Fortunes rise and fall in the volatile world of cryptocurrency, but over the last few weeks, they’ve only moved in one direction—down.
The total value of all outstanding cryptocurrency tokens is down over 26%, and Bitcoin is down 25% since March 11, when Forbes counted 19 crypto billionaires. Now, just 16 are billionaires, Forbes estimates.
For moguls whose net worths are hitched to token prices and publicly traded stocks of crypto firms, it’s been a difficult few weeks. Eleven of the industry’s wealthiest individuals have collectively lost nearly $60 billion, Forbes calculates, as the plunge in crypto erased nearly $400 billion in market value.
One person accounted for the vast majority of that loss. Binance CEO Changpeng Zhao (CZ) was the industry’s wealthiest person in March with an eye-popping $65 billion fortune. (Binance previously announced it plans to invest in Forbes through a special purpose acquisition vehicle). Today, Forbes estimates he is worth $17.4 billion, based on the declining multiple of Coinbase, Binance’s publicly traded peer. Not that CZ is worried. The billionaire, who has previously brushed aside speculation on his net worth, tweeted Wednesday: “We need to respect the market, with a level of caution too. It goes up and down in cycles. And especially the fact that it doesn’t always make sense.”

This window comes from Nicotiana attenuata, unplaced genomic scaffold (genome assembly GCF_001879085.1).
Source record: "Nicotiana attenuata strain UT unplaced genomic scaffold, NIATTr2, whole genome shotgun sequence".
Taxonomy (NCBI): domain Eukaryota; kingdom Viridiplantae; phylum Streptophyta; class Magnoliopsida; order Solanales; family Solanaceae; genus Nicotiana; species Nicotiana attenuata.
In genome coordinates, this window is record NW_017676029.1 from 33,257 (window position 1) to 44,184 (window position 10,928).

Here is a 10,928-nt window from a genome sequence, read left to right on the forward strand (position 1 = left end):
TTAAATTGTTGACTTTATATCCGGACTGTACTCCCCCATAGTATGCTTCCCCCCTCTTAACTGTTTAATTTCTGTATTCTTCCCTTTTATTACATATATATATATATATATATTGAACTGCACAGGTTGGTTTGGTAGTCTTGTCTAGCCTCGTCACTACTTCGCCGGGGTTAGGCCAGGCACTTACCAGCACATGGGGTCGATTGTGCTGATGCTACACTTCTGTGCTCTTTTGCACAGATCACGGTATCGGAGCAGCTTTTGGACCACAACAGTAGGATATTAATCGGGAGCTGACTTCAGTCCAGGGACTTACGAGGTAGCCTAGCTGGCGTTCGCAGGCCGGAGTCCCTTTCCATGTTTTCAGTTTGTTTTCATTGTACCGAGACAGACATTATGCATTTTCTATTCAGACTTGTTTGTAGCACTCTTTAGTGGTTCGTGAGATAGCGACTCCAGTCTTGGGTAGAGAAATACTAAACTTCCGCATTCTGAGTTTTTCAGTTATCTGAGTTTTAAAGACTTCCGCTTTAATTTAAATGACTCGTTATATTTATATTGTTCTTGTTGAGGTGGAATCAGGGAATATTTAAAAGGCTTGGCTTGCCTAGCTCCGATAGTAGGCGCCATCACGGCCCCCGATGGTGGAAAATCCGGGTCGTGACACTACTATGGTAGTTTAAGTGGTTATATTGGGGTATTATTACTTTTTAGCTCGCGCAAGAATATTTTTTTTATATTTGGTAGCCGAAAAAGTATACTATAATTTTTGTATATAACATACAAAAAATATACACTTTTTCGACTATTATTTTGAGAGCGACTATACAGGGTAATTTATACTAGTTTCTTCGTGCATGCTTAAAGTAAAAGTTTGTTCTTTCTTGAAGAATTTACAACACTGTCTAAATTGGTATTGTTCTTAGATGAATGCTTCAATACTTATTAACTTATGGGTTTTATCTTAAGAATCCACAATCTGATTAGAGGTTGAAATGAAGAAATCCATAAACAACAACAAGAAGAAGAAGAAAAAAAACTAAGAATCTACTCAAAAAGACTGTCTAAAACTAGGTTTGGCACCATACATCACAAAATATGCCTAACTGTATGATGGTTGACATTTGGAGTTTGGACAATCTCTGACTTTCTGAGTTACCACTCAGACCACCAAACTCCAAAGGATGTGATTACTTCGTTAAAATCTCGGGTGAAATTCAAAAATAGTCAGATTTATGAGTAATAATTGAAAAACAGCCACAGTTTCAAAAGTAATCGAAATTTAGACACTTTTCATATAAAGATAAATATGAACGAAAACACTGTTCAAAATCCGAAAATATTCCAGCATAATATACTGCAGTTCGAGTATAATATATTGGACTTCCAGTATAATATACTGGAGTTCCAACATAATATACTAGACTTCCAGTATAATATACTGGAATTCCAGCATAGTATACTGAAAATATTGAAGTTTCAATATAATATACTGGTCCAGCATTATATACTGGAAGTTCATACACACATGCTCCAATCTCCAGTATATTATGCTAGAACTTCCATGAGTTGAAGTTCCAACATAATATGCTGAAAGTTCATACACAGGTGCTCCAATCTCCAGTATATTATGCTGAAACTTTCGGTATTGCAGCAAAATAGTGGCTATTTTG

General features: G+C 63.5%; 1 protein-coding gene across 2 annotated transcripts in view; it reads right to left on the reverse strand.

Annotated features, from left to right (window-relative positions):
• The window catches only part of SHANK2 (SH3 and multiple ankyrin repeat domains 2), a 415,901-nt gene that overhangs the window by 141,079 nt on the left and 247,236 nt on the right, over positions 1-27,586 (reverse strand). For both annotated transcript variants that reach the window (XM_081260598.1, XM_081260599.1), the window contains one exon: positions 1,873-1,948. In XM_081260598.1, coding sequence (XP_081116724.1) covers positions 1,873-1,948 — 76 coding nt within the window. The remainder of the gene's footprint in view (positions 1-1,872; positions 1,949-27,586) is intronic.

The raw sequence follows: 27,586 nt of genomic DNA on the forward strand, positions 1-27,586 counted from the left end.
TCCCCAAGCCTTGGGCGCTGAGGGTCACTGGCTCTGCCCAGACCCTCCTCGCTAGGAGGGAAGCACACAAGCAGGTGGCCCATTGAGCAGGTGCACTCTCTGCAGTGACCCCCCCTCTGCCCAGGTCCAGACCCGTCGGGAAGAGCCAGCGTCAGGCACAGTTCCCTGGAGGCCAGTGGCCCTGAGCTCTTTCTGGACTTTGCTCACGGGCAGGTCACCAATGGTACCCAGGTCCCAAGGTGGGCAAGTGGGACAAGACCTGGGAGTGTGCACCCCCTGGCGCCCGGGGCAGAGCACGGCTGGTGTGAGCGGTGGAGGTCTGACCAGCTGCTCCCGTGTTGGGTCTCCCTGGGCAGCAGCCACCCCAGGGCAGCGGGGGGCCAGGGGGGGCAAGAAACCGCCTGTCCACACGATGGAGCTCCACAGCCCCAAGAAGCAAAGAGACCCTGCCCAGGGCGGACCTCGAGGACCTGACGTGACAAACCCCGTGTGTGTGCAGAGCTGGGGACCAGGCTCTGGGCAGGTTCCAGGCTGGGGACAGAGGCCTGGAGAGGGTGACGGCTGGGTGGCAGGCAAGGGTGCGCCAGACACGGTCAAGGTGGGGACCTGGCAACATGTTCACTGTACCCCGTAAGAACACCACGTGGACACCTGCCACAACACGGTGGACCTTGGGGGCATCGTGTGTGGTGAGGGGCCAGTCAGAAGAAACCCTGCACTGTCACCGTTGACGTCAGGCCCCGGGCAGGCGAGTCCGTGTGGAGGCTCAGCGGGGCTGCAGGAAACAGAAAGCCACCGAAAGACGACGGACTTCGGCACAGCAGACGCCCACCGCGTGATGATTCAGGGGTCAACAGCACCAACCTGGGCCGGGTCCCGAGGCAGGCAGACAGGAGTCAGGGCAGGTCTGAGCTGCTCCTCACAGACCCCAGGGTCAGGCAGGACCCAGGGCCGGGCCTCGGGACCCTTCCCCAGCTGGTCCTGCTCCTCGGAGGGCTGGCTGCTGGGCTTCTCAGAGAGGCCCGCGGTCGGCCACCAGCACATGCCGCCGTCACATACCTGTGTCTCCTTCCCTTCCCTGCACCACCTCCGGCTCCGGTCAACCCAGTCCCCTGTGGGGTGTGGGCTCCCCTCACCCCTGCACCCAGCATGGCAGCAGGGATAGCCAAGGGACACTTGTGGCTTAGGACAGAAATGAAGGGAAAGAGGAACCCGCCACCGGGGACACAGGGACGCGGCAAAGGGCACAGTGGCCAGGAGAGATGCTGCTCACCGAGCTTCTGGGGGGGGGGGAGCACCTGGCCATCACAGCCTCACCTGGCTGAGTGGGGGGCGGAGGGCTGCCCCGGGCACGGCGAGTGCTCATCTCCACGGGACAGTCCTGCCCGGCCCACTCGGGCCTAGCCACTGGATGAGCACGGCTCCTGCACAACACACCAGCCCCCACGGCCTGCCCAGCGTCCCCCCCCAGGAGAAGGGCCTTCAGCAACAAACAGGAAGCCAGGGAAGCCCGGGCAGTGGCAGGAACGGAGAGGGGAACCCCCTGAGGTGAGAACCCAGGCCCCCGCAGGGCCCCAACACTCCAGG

Brian Armstrong and Fred Ehrsam, founders of publicly traded crypto exchange Coinbase, both lost more than half of their fortunes. Armstrong, Coinbase’s CEO, is worth $2.8 billion, down from $6.6 billion on March 11. Ehrsam, who left the company in 2017, has fallen from the billionaire ranks; Forbes estimates his net worth at $986 million. Coinbase shares, which closed on Friday at $67.87, have fallen 57% since March 11, and 80% from their all-time high of $343 last November.
On Sunday, Ehrsam—in an apparent vote of confidence for crypto—tweeted a photo of The Big Short’s Michael Burry (played by Christian Bale), the legendary hedge fund investor who successfully shorted the housing market in 2008. On Tuesday, Armstrong denied that Coinbase was at risk of bankruptcy after a public filing spooked investors.
Michael Saylor, a Bitcoin bull and CEO of software firm Microstrategy, is no longer a billionaire. The market turbulence has been a double whammy for Saylor, hitting his personal stash of 17,732 bitcoins and his MicroStrategy stock, which has fallen 47% since March 11.